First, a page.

On that note, the Act itself has been addressed by UN human rights experts on several previous occasions, with the first Special Rapporteur on freedom of opinion and expression, Abid Hussain, noting that it could suppress expression and curb peaceful assembly.
Independent experts are appointed by the Geneva-based Council to examine and report back on a country situation or a specific human rights theme. The positions are honorary and the experts are not UN staff, nor are they paid for their work.
(Adapted from a UN press release)
On October 9, 2014, the U.S. Department of the Treasury announced a request for comments on the reporting requirements under the Comprehensive Iran Sanctions, Accountability, and Divestment Act of 2010. Comments are due by Novmeber 10, 2014. FR61130
Hat tip to the ABA Governmental Affairs Office
We've just received a link to "International Law Visualized." And we're impressed.
There are charts for these subjects:
- Three Types of International Law (Public, Private, and Supranational)
- Sources of [International] Law (Customary Law, Silence as Consent, Codifications, and Enforcement by the United Nations)
- The International Court of Justice
- The International Criminal Court
- Who is Affected by International Law (and for that matter, who isn't!!!)
Hat tip to Frida Jackson
The Norwegian Nobel Committee has selected Malala Yousafzai of Pakistan and Kailash Satyarthi of India as the winners of the 2014 Nobel Peace Prize. They were identified for promoting a right to universal education and for protecting children from abuse and exploitation.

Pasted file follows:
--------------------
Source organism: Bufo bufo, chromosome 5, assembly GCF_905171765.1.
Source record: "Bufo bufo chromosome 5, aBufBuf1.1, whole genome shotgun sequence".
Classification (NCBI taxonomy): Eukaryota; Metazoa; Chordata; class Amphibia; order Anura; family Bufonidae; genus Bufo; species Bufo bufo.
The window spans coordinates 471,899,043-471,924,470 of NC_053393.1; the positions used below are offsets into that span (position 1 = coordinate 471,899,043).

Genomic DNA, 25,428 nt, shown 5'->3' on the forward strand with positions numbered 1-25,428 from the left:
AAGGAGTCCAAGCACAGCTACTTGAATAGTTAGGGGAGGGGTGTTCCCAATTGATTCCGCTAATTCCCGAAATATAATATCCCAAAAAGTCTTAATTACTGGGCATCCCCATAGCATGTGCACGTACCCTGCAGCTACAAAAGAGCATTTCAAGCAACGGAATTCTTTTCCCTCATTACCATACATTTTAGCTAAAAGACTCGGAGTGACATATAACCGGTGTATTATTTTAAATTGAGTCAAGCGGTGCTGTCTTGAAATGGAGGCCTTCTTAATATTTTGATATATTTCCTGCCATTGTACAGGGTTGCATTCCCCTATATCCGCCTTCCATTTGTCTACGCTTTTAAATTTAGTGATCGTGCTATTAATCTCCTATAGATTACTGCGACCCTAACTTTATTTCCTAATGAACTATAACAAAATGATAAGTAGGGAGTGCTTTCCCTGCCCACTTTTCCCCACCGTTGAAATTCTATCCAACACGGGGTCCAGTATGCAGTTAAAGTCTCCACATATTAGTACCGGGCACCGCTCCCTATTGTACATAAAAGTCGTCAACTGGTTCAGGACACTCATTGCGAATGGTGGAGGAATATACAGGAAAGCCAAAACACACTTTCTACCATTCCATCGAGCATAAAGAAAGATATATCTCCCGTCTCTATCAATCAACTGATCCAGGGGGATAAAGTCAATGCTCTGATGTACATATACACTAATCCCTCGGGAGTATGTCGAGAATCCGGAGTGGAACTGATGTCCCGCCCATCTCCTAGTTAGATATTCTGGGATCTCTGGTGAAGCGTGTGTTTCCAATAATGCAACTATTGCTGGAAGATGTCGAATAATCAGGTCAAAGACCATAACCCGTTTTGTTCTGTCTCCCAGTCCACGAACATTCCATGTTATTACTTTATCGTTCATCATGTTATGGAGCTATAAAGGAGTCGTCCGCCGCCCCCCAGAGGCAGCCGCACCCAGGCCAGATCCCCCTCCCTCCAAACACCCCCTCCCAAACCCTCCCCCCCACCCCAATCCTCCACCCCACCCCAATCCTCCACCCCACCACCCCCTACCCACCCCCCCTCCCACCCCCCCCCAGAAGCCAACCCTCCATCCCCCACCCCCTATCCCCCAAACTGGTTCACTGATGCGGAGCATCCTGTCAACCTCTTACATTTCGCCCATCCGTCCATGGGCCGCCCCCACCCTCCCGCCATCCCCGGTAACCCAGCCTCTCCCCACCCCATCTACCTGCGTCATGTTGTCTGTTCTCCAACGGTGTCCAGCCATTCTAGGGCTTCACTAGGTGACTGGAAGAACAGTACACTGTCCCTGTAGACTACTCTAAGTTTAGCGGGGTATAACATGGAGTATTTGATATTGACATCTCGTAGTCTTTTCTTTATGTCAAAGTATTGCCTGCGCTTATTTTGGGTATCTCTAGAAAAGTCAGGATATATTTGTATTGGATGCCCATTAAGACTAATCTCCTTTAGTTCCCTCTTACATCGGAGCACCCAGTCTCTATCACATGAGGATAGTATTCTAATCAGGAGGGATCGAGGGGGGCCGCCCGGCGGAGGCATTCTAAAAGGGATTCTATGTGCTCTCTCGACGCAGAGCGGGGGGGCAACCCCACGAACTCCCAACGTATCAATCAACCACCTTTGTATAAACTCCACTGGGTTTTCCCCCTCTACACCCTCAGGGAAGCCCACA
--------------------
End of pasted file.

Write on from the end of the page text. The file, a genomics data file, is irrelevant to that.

Last year and the year before, the Nobel Peace Prize had been given to organizations. In 2013 the prize wen to the Organization for the Prohibition of Chemical Weapons. In 2012, the prize went to the European Union.
LCIL Friday Lecture 'The Changing Structure of International Law and Its Normative Consequences: International IP Law as an Example' by Dr Holger Hestermeyer
Dr Holger Hestermeyer, Advocate General Cruz Villalón, Court of Justice of the European Union, will give a lecture at the Lauterpacht Centre for International Law on Friday, October 17, 2014 at 1:00 p.m.
Much like international law as a whole, international intellectual property law has undergone significant structural changes since its inception. The presentation will conceptualize these changes as a fundamental paradigm shift: an initially sparsely regulated field with minimal obligations focusing on non-discrimination has turned into a densely regulated area of international law. The development of international IP law thus to some extent mirrors the development of international law as a whole, albeit with an accelarated time frame. The presentation will illustrate this development and draw normative conclusions from the development, which are relevant for international law as a whole if the field wants to cope with its development over the last fifty years.